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[Cfamily]Kaepernick, Speech, and a Job: The Cleat May Soon be on the Other Foot
« Reply #666 on: September 29, 2017, 01:00:54 AM »
Kaepernick, Speech, and a Job: The Cleat May Soon be on the Other Foot

Free speech is important, but is it always helpful, and how does it relate to employment?

Free speech can be quite controversial.

But this shouldn’t be surprising. If we all agreed on everything, we wouldn’t need the First Amendment. Unpopular speech is why we have the First Amendment. And, let me be clear, Colin Kaepernick was exercising his First Amendment right when he kneeled during the national anthem.

Yesterday, President Trump exercised his right to speak out when he called on NFL owners to release players who took a knee during the anthem. And when the president called on fans to boycott NFL football, that was still about citizens exercising a right.

So, none of these things are illegal. But the question is, Are they helpful?

To be honest, I don’t know much about football. Google only recently told me that Kaepernick is a quarterback. He has been protesting what he sees as racial injustice in America by kneeling during the national anthem.

Protests and Patriotism

Now, let me say, I’m not a big fan of “totalizing” protests—the national anthem is a symbol of many things and so much of that is good. Furthermore, the flag and the anthem represent the sacrifice of many who have fought and died for freedoms, including the freedom of speech we are discussing today. As such, I do find such protests disrespectful.

However, I do not have to be a fan of the protest to reflect on the president's comments and how Christians might react. So here are a few ways we might respond to what is now a national conversation surrounding Kaepernick and President Trump.

How Might We Respond?

First, the response of many African Americans (including fellow Christians) should give us pause to reflect on their response.

Sure, I get it. Like me, many of you are offended by people who dishonor the ...

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[Cfamily]There’s No Dishonor in Kneeling: A Response on Colin Kaepernick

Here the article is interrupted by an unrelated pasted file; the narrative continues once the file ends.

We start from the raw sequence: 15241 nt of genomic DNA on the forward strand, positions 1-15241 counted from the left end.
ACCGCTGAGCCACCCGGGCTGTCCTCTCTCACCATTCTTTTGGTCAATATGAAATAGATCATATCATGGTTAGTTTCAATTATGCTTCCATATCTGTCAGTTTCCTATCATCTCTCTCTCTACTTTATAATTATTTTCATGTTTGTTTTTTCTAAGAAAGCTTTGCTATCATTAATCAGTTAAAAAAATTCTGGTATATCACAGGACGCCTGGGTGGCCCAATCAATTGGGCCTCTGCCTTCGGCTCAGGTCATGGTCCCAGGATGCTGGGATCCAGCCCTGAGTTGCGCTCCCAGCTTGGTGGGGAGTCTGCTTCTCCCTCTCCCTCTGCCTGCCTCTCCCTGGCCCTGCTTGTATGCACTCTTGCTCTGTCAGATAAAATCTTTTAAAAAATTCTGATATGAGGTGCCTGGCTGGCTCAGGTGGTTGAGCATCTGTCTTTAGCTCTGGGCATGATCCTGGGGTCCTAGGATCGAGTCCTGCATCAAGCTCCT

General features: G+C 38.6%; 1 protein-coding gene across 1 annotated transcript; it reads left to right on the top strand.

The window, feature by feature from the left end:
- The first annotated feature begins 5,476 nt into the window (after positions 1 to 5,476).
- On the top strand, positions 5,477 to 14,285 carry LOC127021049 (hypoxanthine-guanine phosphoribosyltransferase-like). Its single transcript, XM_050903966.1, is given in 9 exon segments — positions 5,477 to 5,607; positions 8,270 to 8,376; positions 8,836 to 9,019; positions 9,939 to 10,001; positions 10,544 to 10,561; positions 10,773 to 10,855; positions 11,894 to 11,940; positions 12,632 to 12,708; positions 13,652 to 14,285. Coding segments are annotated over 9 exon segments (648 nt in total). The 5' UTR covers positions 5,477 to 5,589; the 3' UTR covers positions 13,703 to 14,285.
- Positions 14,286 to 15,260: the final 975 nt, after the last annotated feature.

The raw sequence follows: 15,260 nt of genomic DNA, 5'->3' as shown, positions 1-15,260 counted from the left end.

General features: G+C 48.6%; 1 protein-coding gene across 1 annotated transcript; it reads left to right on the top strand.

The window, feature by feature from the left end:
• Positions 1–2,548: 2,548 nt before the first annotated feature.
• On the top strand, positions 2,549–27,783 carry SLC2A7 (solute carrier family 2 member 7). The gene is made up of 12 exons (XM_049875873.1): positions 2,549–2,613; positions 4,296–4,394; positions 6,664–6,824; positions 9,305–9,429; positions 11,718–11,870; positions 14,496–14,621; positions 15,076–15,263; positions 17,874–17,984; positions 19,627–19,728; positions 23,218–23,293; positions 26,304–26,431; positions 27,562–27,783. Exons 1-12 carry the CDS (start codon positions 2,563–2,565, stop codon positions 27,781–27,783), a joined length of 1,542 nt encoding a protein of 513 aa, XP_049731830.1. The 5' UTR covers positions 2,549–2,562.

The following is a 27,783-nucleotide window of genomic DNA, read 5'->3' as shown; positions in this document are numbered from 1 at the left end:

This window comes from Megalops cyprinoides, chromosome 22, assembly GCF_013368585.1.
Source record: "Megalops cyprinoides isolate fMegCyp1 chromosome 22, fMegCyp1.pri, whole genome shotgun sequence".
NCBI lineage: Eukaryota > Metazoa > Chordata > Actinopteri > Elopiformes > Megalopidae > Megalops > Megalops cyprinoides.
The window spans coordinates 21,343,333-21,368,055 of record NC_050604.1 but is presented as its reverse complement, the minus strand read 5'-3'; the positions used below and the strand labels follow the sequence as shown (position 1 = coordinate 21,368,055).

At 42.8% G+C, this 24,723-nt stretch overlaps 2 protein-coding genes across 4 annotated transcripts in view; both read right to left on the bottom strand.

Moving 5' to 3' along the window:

« Reply #667 on: September 30, 2017, 01:00:54 AM »
There’s No Dishonor in Kneeling: A Response on Colin Kaepernick

Charlie Dates responds to Ed Stetzer's article on Kaepernick’s protest

Let me rush to acknowledge that the growing racial tensions in America need not create further racial division in the Church of Jesus Christ. I submit these words to you not to intensify an already hostile culture, but to say that the Church must not be silent while bigotry holds the mic in America.

Ed made it clear that he thinks Colin Kaepernick’s approach is unhelpful. I admire, love, and appreciate Ed. He is a delightful and genuine Christian man. And still, I respectfully disagree with Ed.

Kaepernick and the others have done the right thing.

By quickly disagreeing with Kaep’s method, we divert attention away from the issue itself and magnify the protest. Kaep’s method is what gives voice to the message. Let’s not dismiss the protest because some don’t agree with it, but rather let us ask the pertinent question, “What would make pro athletes do this?”

If you are ambivalent or offended about their kneeling, here is what you might be missing.

It’s not about patriotism.

By kneeling, these guys are not dishonoring the flag or the anthem. They are raising the moral argument that our nation has failed the ideals of the flag and the anthem. They are calling both the nation and its leadership to fulfill the great ethics of the anthem by recognizing that its lyrics and promises remain unfulfilled for many black Americans. This is to be the land of the free. That freedom is not equally distributed in policing, economics, education, and housing to black people in America.

Black Americans possess a distinct relationship with the Declaration of Independence. You won’t find many African American families reading it on the 4th of July. In fact, we were not set free on the 4th of July. ...